Zimba’s Hand Made Tea

Zimba’s Hand Made Tea

In my post about the Sanjukta Vikas Cooperative at Mineral Springs in Darjeeling, I had mentioned that I spent two days in Zimba’s Home Stay. “Zimba” is the home of Passang, who is a member of the Cooperative. He grew up on Mineral Springs and along with his brother, Kisan, he farms his family’s ancestral land. Their village is called Ambotay, in honor of an ancient mango tree that overhangs the main road. Continue reading “Zimba’s Hand Made Tea”

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Tea Tasting in Darjeeling

Tea Tasting in Darjeeling

Darjeeling tea is plucked in four “flushes” throughout the season: first flush, second flush, monsoon flush, and autumn flush. Tea from each flush has its own distinct qualities and flavor profile. Notably, second flush teas (late spring/early summer) are known for their often prominent, smokey “muscatel” flavor, highly favored by connoisseurs. Continue reading “Tea Tasting in Darjeeling”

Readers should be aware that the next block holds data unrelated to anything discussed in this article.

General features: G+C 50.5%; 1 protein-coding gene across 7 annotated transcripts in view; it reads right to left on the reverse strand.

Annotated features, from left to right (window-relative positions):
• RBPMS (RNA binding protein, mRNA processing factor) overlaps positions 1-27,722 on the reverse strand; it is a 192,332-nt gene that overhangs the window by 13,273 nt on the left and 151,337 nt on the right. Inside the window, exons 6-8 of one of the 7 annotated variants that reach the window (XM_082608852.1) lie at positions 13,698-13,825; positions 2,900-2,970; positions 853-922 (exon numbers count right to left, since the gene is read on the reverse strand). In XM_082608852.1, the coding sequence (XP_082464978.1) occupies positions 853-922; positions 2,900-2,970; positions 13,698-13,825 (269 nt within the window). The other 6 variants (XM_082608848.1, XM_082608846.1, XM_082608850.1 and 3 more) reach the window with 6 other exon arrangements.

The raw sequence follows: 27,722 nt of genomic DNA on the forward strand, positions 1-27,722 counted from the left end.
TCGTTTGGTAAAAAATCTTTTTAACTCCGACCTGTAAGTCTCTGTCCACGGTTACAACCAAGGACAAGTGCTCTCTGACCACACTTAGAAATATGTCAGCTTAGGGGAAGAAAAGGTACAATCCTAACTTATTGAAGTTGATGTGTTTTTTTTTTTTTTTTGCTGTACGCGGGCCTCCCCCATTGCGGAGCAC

Darjeeling

Darjeeling

I first visited Darjeeling in the fall of 2011. I trekked the Singalila Ridge along the border of Nepal, where I had amazing views of Mount Kanchenjanga, the third highest peak in the world. I also tried Darjeeling tea for the first time. Continue reading “Darjeeling”

Kangra Tea

Kangra Tea

While Darjeeling and Assam are probably the best-known tea growing regions in India, Kangra, in mountainous Himachal Pradesh, is historically better known for its eponymous style of painting than for its tea.  Continue reading “Kangra Tea”

Palampur Cooperative Tea Factory

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Sign at the Palampur Cooperative Tea Factory.

In the mid 19th century, China tea bushes were brought to the Kangra region of Himachal Pradesh by the Scottish botanist William Jameson. Today Kangra produces about 800,000 kg of tea annually, a small amount of India’s total annual production of over 1.2 billion kg, according the Indian Tea Association. Continue reading “Palampur Cooperative Tea Factory”